Coffee Output Drops with Extreme Climate

  • Font:
  • Ukuran Font: - +
  • Buruh pemetik kopi di kawasan perkebunan kopi rakyat PDP (Perusahaan daerah Perkebunan) Sumber Wadung Jember. TEMPO/Fully Syafi

    Buruh pemetik kopi di kawasan perkebunan kopi rakyat PDP (Perusahaan daerah Perkebunan) Sumber Wadung Jember. TEMPO/Fully Syafi

    TEMPO.CO, Jakarta - Extreme weather strikes Indonesia's coffee production centers, causing production to plunge by 15 percent. Last year, the national coffee output reached 700,000 tons, while this year's target was pegged at just 625,000 tons.

    South Sumatra, which produces plenty of coffee, for example, is getting lots of heavy rain. Consequently, farmers failed to harvest coffee," Hutama Gandhi, chairman of the Indonesian Coffee Exporters Association, told Tempo last weekend.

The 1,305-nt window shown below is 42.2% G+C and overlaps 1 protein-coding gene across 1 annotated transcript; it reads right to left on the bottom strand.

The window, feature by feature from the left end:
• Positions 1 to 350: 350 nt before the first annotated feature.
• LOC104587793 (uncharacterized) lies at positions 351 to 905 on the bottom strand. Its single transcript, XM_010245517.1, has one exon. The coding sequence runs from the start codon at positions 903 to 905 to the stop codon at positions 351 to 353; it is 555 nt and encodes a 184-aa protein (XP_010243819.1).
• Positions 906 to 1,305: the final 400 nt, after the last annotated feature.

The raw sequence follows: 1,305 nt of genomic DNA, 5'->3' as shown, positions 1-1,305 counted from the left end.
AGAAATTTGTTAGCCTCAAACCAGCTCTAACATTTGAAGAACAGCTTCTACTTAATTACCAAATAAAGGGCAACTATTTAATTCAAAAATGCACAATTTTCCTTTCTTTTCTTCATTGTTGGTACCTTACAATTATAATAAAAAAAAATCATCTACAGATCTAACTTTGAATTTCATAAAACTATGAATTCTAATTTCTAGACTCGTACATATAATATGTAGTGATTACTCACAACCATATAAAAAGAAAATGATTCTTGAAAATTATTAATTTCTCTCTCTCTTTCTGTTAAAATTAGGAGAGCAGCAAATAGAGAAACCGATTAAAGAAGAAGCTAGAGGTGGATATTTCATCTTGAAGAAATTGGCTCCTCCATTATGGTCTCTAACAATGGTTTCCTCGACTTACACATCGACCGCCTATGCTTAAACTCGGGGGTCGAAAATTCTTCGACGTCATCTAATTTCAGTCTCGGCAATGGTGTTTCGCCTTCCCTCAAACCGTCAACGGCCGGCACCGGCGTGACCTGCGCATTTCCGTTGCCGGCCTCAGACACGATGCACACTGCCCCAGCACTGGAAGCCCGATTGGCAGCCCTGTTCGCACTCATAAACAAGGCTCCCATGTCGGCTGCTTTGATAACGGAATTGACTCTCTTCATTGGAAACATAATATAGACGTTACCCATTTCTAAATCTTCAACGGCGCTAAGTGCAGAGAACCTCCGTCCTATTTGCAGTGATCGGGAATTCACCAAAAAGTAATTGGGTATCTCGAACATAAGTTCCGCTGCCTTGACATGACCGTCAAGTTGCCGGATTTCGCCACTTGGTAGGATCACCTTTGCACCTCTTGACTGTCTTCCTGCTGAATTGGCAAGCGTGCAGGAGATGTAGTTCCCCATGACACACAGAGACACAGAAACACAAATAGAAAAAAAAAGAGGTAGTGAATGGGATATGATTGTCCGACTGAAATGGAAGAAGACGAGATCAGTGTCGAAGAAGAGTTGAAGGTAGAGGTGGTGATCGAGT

Hutama said Indonesia's coffee production accounts for just five percent (420,000 tons) of the global coffee consumption of 8.4 million tons. Although relatively small, Indonesia is the third largest coffee contributor in the world after Brazil and Vietnam.  

    Despite the production decline, chairman of the Specialty Coffee Association of Indonesia Leman Pahlavi remains confident that Indonesian coffee is still a target of global coffee aficionados. As with Indonesia, Brazil is also experiencing climate disruption that hampers its coffee harvest, "so some demand for coffee is transferred to Indonesia," he said at the Jakarta International Expo in Kemayoran, last weekend. 

    ALI HIDAYAT | ARTIKA RACHMI FARMITA (SURABAYA)